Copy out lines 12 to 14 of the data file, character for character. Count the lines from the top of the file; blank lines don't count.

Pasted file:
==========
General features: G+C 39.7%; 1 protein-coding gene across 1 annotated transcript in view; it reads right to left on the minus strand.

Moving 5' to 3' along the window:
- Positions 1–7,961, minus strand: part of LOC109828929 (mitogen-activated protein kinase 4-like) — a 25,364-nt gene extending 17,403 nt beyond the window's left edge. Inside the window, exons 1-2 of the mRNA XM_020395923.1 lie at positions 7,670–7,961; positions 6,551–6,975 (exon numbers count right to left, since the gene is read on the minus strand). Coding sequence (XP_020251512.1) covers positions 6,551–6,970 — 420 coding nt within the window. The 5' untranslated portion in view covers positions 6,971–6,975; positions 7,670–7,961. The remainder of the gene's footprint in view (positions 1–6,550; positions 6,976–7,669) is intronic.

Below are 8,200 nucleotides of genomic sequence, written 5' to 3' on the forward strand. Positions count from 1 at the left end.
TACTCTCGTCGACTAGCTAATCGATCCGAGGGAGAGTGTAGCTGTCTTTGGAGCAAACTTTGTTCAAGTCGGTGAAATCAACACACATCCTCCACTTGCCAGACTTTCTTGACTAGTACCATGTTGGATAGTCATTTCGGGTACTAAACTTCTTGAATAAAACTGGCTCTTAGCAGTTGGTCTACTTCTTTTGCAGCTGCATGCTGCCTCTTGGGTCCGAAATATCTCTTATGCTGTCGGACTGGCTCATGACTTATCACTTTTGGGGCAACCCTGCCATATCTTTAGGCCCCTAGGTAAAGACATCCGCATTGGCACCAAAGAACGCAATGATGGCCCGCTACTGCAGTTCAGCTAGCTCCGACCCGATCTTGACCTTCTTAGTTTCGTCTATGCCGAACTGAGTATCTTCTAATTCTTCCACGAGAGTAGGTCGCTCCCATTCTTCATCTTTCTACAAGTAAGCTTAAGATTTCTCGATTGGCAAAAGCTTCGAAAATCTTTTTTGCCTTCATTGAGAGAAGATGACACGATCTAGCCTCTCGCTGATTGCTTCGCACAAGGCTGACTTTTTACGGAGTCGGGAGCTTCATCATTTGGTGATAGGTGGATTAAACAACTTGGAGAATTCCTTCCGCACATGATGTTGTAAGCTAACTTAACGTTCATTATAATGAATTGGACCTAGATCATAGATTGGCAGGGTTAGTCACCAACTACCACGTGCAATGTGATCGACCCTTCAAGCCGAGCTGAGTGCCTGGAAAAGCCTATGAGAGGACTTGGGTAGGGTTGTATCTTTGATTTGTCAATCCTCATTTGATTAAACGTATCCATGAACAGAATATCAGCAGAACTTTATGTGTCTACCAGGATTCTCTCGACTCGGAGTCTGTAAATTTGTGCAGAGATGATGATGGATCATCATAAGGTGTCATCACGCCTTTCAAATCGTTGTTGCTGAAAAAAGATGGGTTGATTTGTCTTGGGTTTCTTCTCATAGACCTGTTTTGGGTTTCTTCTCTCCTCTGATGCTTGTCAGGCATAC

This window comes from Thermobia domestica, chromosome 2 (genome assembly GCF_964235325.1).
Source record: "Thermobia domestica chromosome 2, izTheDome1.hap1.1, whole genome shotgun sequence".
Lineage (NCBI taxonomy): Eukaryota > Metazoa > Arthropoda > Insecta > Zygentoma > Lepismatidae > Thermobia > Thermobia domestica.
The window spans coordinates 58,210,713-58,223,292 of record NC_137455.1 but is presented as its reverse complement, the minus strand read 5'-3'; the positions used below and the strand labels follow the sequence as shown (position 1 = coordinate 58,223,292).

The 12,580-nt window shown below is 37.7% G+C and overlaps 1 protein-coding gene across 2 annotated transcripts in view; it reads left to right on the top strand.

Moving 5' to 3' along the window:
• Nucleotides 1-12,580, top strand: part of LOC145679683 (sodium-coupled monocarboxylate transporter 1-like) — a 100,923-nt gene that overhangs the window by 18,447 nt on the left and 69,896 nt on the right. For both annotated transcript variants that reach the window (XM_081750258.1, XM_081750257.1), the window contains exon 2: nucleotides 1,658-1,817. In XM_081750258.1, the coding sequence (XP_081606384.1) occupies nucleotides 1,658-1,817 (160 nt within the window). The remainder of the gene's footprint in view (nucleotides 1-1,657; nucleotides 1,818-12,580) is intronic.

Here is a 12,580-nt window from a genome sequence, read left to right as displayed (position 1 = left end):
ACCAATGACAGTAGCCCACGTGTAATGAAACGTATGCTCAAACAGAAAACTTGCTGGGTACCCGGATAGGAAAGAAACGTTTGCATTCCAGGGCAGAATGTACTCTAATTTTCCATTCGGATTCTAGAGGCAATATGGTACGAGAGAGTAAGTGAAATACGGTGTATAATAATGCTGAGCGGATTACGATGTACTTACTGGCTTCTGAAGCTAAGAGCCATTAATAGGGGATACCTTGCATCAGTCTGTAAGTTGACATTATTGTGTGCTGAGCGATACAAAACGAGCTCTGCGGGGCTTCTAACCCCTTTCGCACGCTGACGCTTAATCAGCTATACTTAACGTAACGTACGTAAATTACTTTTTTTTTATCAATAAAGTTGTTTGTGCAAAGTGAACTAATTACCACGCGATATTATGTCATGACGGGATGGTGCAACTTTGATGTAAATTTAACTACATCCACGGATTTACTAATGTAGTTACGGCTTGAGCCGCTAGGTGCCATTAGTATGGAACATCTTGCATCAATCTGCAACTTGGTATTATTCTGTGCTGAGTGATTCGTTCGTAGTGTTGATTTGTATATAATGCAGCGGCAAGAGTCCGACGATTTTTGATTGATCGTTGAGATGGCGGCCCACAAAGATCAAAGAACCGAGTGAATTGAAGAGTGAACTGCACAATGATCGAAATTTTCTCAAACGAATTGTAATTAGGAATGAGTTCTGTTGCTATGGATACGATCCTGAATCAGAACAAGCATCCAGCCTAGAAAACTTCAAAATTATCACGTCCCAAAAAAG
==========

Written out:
• Nucleotides 1-12,580, top strand: part of LOC145679683 (sodium-coupled monocarboxylate transporter 1-like) — a 100,923-nt gene that overhangs the window by 18,447 nt on the left and 69,896 nt on the right. For both annotated transcript variants that reach the window (XM_081750258.1, XM_081750257.1), the window contains exon 2: nucleotides 1,658-1,817. In XM_081750258.1, the coding sequence (XP_081606384.1) occupies nucleotides 1,658-1,817 (160 nt within the window). The remainder of the gene's footprint in view (nucleotides 1-1,657; nucleotides 1,818-12,580) is intronic.

Here is a 12,580-nt window from a genome sequence, read left to right as displayed (position 1 = left end):
ACCAATGACAGTAGCCCACGTGTAATGAAACGTATGCTCAAACAGAAAACTTGCTGGGTACCCGGATAGGAAAGAAACGTTTGCATTCCAGGGCAGAATGTACTCTAATTTTCCATTCGGATTCTAGAGGCAATATGGTACGAGAGAGTAAGTGAAATACGGTGTATAATAATGCTGAGCGGATTACGATGTACTTACTGGCTTCTGAAGCTAAGAGCCATTAATAGGGGATACCTTGCATCAGTCTGTAAGTTGACATTATTGTGTGCTGAGCGATACAAAACGAGCTCTGCGGGGCTTCTAACCCCTTTCGCACGCTGACGCTTAATCAGCTATACTTAACGTAACGTACGTAAATTACTTTTTTTTTATCAATAAAGTTGTTTGTGCAAAGTGAACTAATTACCACGCGATATTATGTCATGACGGGATGGTGCAACTTTGATGTAAATTTAACTACATCCACGGATTTACTAATGTAGTTACGGCTTGAGCCGCTAGGTGCCATTAGTATGGAACATCTTGCATCAATCTGCAACTTGGTATTATTCTGTGCTGAGTGATTCGTTCGTAGTGTTGATTTGTATATAATGCAGCGGCAAGAGTCCGACGATTTTTGATTGATCGTTGAGATGGCGGCCCACAAAGATCAAAGAACCGAGTGAATTGAAGAGTGAACTGCACAATGATCGAAATTTTCTCAAACGAATTGTAATTAGGAATGAGTTCTGTTGCTATGGATACGATCCTGAATCAGAACAAGCATCCAGCCTAGAAAACTTCAAAATTATCACGTCCCAAAAAAG